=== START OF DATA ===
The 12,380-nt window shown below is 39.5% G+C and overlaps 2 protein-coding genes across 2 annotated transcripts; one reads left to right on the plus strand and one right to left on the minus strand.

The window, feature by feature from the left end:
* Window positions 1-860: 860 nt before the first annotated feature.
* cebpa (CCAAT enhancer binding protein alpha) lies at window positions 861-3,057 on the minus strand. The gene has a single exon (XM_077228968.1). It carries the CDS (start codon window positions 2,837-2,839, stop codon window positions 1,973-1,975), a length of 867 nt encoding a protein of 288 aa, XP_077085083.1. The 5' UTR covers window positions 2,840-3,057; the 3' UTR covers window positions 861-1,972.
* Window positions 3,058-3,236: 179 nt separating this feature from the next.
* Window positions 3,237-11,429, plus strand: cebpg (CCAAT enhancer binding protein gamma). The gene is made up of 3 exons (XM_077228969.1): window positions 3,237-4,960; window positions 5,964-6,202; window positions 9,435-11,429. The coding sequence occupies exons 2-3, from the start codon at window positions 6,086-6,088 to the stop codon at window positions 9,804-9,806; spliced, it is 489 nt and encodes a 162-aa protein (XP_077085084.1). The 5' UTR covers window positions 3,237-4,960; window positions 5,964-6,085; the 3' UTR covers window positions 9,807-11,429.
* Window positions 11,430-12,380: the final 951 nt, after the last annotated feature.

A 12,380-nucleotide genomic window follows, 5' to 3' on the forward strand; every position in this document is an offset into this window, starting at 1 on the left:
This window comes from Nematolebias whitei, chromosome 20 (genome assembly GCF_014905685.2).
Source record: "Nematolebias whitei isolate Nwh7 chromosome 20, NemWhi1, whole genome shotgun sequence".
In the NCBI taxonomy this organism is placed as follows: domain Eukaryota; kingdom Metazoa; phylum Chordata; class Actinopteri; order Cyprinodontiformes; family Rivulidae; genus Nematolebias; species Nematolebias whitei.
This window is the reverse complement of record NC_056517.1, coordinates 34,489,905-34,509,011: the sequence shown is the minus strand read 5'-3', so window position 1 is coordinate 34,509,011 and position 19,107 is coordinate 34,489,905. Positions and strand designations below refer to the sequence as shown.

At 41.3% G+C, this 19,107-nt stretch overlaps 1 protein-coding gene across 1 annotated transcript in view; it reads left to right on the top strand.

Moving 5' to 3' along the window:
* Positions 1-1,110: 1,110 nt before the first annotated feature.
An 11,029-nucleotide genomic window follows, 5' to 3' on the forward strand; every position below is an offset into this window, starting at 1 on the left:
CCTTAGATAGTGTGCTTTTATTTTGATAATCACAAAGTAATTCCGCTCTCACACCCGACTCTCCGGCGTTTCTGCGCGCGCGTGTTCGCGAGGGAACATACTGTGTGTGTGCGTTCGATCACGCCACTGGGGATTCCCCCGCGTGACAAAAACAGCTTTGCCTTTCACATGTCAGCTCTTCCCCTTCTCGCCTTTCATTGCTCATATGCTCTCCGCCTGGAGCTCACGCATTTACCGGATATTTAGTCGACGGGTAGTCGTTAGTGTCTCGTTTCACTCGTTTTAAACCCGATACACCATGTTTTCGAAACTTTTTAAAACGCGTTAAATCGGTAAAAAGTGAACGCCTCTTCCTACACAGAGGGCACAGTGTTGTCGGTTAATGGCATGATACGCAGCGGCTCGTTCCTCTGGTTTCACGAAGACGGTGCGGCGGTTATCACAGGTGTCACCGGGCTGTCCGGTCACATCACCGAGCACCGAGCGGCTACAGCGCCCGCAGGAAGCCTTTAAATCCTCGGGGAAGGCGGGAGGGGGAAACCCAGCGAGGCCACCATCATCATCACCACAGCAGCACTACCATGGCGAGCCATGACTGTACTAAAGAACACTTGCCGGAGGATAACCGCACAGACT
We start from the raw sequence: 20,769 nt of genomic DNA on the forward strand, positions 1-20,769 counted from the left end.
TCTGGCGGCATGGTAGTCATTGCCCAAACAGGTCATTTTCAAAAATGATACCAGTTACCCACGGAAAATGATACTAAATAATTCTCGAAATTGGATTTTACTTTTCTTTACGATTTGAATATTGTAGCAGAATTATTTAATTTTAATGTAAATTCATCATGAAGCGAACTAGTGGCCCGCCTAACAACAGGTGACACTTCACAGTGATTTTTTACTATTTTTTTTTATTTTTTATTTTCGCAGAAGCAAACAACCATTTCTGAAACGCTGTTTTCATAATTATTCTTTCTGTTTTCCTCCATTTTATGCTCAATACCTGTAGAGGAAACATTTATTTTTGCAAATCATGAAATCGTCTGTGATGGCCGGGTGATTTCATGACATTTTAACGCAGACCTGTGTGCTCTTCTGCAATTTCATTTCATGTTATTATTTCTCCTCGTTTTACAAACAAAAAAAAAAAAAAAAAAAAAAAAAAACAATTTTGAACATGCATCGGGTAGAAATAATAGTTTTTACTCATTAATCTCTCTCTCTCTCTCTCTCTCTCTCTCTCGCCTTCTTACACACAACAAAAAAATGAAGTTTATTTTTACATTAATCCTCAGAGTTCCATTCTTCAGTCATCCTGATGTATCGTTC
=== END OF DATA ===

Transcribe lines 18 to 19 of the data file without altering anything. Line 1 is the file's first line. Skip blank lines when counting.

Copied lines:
We start from the raw sequence: 20,769 nt of genomic DNA on the forward strand, positions 1-20,769 counted from the left end.
TCTGGCGGCATGGTAGTCATTGCCCAAACAGGTCATTTTCAAAAATGATACCAGTTACCCACGGAAAATGATACTAAATAATTCTCGAAATTGGATTTTACTTTTCTTTACGATTTGAATATTGTAGCAGAATTATTTAATTTTAATGTAAATTCATCATGAAGCGAACTAGTGGCCCGCCTAACAACAGGTGACACTTCACAGTGATTTTTTACTATTTTTTTTTATTTTTTATTTTCGCAGAAGCAAACAACCATTTCTGAAACGCTGTTTTCATAATTATTCTTTCTGTTTTCCTCCATTTTATGCTCAATACCTGTAGAGGAAACATTTATTTTTGCAAATCATGAAATCGTCTGTGATGGCCGGGTGATTTCATGACATTTTAACGCAGACCTGTGTGCTCTTCTGCAATTTCATTTCATGTTATTATTTCTCCTCGTTTTACAAACAAAAAAAAAAAAAAAAAAAAAAAAAAACAATTTTGAACATGCATCGGGTAGAAATAATAGTTTTTACTCATTAATCTCTCTCTCTCTCTCTCTCTCTCTCTCTCGCCTTCTTACACACAACAAAAAAATGAAGTTTATTTTTACATTAATCCTCAGAGTTCCATTCTTCAGTCATCCTGATGTATCGTTC